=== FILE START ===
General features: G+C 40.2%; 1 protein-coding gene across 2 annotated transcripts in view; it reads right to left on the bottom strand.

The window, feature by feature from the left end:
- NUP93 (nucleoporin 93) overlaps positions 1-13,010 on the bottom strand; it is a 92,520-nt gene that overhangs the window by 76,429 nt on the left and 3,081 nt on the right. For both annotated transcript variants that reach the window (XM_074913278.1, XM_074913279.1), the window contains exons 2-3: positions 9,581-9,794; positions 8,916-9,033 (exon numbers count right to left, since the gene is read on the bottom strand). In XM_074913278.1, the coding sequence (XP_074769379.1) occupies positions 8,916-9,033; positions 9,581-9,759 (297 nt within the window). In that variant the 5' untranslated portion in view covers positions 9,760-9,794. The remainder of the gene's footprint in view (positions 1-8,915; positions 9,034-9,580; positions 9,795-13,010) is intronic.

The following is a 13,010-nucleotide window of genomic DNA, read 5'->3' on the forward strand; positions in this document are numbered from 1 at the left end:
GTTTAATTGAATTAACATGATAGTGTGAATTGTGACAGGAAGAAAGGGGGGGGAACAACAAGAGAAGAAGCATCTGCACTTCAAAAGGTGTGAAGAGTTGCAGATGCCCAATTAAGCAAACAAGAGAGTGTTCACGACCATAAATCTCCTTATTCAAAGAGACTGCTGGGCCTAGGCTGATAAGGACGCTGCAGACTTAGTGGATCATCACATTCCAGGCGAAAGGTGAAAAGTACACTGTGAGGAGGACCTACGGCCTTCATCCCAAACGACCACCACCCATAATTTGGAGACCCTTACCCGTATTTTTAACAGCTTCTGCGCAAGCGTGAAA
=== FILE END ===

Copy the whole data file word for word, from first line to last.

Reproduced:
General features: G+C 40.2%; 1 protein-coding gene across 2 annotated transcripts in view; it reads right to left on the bottom strand.

The window, feature by feature from the left end:
- NUP93 (nucleoporin 93) overlaps positions 1-13,010 on the bottom strand; it is a 92,520-nt gene that overhangs the window by 76,429 nt on the left and 3,081 nt on the right. For both annotated transcript variants that reach the window (XM_074913278.1, XM_074913279.1), the window contains exons 2-3: positions 9,581-9,794; positions 8,916-9,033 (exon numbers count right to left, since the gene is read on the bottom strand). In XM_074913278.1, the coding sequence (XP_074769379.1) occupies positions 8,916-9,033; positions 9,581-9,759 (297 nt within the window). In that variant the 5' untranslated portion in view covers positions 9,760-9,794. The remainder of the gene's footprint in view (positions 1-8,915; positions 9,034-9,580; positions 9,795-13,010) is intronic.

The following is a 13,010-nucleotide window of genomic DNA, read 5'->3' on the forward strand; positions in this document are numbered from 1 at the left end:
GTTTAATTGAATTAACATGATAGTGTGAATTGTGACAGGAAGAAAGGGGGGGGAACAACAAGAGAAGAAGCATCTGCACTTCAAAAGGTGTGAAGAGTTGCAGATGCCCAATTAAGCAAACAAGAGAGTGTTCACGACCATAAATCTCCTTATTCAAAGAGACTGCTGGGCCTAGGCTGATAAGGACGCTGCAGACTTAGTGGATCATCACATTCCAGGCGAAAGGTGAAAAGTACACTGTGAGGAGGACCTACGGCCTTCATCCCAAACGACCACCACCCATAATTTGGAGACCCTTACCCGTATTTTTAACAGCTTCTGCGCAAGCGTGAAA